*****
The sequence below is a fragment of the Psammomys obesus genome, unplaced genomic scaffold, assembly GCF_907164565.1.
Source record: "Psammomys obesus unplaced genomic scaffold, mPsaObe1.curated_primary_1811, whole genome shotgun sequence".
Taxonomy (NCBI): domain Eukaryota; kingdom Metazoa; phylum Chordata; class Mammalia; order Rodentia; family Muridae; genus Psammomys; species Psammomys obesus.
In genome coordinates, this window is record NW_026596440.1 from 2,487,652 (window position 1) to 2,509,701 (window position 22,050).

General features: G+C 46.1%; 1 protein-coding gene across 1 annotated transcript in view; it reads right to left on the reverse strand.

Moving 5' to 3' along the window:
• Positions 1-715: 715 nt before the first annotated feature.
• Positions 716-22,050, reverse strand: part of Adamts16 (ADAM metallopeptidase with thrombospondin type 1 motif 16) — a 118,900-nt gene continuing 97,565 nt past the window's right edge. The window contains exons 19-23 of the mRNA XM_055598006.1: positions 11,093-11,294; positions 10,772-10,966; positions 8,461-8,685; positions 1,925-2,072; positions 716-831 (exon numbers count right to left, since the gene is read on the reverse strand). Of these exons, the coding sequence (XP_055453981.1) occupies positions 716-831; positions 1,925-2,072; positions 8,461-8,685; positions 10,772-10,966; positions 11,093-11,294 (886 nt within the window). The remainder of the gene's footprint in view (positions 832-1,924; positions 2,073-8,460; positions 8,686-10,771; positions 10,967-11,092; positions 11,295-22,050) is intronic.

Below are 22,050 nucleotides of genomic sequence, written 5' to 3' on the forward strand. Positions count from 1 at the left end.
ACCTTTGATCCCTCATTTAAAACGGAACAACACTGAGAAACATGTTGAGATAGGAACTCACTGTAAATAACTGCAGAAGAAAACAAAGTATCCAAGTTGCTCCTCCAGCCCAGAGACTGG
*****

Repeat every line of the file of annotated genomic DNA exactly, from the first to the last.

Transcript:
The sequence below is a fragment of the Psammomys obesus genome, unplaced genomic scaffold, assembly GCF_907164565.1.
Source record: "Psammomys obesus unplaced genomic scaffold, mPsaObe1.curated_primary_1811, whole genome shotgun sequence".
Taxonomy (NCBI): domain Eukaryota; kingdom Metazoa; phylum Chordata; class Mammalia; order Rodentia; family Muridae; genus Psammomys; species Psammomys obesus.
In genome coordinates, this window is record NW_026596440.1 from 2,487,652 (window position 1) to 2,509,701 (window position 22,050).

General features: G+C 46.1%; 1 protein-coding gene across 1 annotated transcript in view; it reads right to left on the reverse strand.

Moving 5' to 3' along the window:
• Positions 1-715: 715 nt before the first annotated feature.
• Positions 716-22,050, reverse strand: part of Adamts16 (ADAM metallopeptidase with thrombospondin type 1 motif 16) — a 118,900-nt gene continuing 97,565 nt past the window's right edge. The window contains exons 19-23 of the mRNA XM_055598006.1: positions 11,093-11,294; positions 10,772-10,966; positions 8,461-8,685; positions 1,925-2,072; positions 716-831 (exon numbers count right to left, since the gene is read on the reverse strand). Of these exons, the coding sequence (XP_055453981.1) occupies positions 716-831; positions 1,925-2,072; positions 8,461-8,685; positions 10,772-10,966; positions 11,093-11,294 (886 nt within the window). The remainder of the gene's footprint in view (positions 832-1,924; positions 2,073-8,460; positions 8,686-10,771; positions 10,967-11,092; positions 11,295-22,050) is intronic.

Below are 22,050 nucleotides of genomic sequence, written 5' to 3' on the forward strand. Positions count from 1 at the left end.
ACCTTTGATCCCTCATTTAAAACGGAACAACACTGAGAAACATGTTGAGATAGGAACTCACTGTAAATAACTGCAGAAGAAAACAAAGTATCCAAGTTGCTCCTCCAGCCCAGAGACTGG